Deed Restrictions vs. Zoning Laws: Understanding the Difference

Both zoning restrictions and deed restrictions will determine the ways that you can use property, but they do so in different ways. Each has its role, but zoning restrictions tend to be more universal. Nearly everywhere has zoning laws, but only some places have deed restrictions. Let's take a closer look.

Deed Restrictions

A deed restriction is on property rather than land. This may not seem like an important distinction, but remember that property includes the land and anything built on it, while land is only about the actual patch of ground. This means that deed restrictions apply to houses and their grounds. They're usually put in place after houses have been built.

The deed restriction is usually enforced by a homeowners association, sometimes at the behest of the original developer, and is meant to protect the neighborhood's value. Not every house will have a deed restriction, and they are more easily amenable than a zoning regulation as long as you have the cooperation of the HOA. 

Zoning Laws

Zoning laws are public property records that say what can be built on a specific section of a municipality. A common one is delineating commercial, residential, and industrial areas. They are not easy to amend, and they are more universal, and controlled by a city government rather than individual neighborhoods.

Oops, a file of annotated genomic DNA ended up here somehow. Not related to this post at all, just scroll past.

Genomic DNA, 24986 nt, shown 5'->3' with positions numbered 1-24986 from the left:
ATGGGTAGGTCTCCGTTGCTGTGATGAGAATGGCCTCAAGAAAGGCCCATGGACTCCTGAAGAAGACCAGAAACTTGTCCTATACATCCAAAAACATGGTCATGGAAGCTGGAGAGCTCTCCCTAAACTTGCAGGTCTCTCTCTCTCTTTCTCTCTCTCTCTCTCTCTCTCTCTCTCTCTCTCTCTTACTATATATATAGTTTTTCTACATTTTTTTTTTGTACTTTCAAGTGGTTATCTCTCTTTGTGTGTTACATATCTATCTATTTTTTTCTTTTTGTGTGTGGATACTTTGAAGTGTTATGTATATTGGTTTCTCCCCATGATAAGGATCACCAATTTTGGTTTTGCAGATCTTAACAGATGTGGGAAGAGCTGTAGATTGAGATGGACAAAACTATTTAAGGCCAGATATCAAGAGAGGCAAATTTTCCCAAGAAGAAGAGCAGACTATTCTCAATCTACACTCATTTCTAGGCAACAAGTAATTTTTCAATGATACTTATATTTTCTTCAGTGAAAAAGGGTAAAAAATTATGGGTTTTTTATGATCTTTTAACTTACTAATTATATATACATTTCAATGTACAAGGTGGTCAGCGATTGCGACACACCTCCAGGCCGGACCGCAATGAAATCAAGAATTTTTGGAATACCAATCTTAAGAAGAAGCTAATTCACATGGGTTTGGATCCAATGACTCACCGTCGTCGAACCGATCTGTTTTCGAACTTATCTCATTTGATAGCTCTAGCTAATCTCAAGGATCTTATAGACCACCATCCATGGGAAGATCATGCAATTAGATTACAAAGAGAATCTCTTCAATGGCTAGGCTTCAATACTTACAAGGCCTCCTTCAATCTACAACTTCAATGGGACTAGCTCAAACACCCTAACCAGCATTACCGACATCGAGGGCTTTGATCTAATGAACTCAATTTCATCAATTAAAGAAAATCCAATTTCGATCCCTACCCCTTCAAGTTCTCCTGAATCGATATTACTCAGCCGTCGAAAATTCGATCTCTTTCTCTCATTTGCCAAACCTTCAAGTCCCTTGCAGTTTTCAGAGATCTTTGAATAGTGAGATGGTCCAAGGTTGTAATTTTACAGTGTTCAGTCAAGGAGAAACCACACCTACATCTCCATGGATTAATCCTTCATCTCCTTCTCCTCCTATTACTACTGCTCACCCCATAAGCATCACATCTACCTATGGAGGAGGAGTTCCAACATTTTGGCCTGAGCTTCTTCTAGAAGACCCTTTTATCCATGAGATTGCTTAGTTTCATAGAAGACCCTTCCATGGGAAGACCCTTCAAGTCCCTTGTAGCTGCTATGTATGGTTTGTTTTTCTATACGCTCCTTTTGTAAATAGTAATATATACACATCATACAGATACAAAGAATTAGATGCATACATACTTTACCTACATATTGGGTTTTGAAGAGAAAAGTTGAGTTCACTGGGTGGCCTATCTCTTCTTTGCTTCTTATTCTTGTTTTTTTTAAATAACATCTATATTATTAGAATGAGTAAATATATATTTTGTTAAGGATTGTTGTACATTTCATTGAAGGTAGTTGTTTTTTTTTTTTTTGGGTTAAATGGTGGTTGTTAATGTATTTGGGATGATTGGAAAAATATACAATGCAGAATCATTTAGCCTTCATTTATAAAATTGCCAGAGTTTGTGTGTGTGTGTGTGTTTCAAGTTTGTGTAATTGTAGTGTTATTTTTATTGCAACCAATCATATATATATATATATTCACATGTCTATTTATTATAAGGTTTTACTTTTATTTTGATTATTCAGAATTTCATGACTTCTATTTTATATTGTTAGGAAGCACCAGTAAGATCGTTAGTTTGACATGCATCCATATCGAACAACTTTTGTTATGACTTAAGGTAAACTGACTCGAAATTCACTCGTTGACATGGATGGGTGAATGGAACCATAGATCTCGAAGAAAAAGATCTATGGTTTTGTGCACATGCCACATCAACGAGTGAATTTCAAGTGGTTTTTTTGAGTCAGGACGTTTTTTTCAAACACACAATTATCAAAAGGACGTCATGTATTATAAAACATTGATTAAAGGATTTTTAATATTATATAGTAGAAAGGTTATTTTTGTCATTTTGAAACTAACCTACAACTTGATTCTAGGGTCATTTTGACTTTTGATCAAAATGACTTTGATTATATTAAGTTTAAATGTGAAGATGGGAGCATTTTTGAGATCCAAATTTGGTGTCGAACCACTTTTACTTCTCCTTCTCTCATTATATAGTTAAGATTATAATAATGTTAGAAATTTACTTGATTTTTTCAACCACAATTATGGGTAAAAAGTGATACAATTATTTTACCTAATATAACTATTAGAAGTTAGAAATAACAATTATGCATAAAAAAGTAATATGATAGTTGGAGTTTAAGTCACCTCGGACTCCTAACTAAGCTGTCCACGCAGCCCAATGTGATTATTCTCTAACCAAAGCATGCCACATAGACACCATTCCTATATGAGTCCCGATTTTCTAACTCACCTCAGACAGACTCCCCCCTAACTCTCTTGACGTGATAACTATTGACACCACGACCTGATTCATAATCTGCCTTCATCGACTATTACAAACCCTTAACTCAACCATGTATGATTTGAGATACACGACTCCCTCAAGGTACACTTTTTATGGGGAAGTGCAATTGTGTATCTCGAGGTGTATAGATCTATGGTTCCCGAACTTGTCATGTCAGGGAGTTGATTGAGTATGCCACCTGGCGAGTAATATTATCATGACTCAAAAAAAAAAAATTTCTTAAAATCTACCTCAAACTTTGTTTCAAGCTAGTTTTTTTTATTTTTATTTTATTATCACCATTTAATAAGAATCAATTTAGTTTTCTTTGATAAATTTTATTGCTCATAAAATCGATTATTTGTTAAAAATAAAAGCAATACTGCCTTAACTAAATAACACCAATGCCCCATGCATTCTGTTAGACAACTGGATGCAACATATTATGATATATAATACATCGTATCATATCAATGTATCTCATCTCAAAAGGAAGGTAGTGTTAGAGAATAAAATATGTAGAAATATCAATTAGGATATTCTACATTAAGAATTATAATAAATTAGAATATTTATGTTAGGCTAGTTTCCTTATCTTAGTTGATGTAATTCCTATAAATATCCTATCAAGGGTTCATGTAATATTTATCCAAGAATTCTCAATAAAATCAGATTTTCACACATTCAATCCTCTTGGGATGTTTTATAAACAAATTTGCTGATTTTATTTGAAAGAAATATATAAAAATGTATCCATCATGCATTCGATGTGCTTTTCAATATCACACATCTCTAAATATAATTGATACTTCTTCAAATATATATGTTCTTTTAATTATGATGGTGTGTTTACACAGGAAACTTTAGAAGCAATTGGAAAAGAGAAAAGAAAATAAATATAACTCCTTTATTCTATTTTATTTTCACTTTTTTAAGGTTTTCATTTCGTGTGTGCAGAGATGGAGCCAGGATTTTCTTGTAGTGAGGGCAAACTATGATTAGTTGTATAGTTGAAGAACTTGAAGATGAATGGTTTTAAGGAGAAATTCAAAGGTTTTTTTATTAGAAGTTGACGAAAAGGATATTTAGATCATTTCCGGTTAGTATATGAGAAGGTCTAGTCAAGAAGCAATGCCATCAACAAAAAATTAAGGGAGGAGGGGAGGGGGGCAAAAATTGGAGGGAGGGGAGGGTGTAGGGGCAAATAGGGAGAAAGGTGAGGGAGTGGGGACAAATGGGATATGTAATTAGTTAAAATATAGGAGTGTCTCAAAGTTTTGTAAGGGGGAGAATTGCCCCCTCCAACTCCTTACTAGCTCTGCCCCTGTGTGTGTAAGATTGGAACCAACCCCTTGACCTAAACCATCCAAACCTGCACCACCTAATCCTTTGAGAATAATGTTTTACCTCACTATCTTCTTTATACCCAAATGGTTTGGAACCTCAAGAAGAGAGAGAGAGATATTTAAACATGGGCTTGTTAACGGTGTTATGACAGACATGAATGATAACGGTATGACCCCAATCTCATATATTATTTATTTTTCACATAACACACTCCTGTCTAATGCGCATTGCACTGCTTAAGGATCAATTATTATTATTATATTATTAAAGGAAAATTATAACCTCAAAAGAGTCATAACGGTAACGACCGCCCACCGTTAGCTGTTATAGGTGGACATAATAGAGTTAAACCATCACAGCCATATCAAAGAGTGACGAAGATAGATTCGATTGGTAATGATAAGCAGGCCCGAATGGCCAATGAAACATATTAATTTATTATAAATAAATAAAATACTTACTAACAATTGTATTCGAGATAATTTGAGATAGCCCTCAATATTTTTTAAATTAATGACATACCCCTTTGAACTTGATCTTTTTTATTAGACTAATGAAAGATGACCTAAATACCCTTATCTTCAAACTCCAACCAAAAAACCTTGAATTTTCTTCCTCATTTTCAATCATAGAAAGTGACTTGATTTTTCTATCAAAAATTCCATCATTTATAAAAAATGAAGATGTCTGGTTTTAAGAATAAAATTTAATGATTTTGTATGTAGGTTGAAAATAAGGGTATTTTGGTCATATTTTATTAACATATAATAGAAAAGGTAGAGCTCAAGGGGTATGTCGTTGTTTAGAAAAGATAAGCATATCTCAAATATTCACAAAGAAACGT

For example, zoning restrictions will say whether you can put a gas station in the middle of a suburban neighborhood. You can think of it like this — a zoning law tells you where you can put a house, but a deed restriction tells you what it can look like and what kind of landscaping it can have. 

The Role of Deed Restrictions in Real Estate Planning

Before taking ownership of a property, you must understand how deed restrictions dictate how you can renovate and manage it. These rules are implemented to ensure that a community maintains its property value and remains an attractive, quality place to live.

In addition, they can help forestall common rental property issues such as loud noise and pet violations by providing you with a clear list of rules to provide to tenants.

Ready to get started with purchasing your first rental property? Visio Lending can help. We offer high-quality service, competitive rates, and numerous attractive options for investors. Review our rental property loans, or learn more about how to become a real estate investor with our helpful guides.

Contact us today to learn more about our streamlined loan process specifically designed for commercial real estate. 

Topics: Real Estate Investing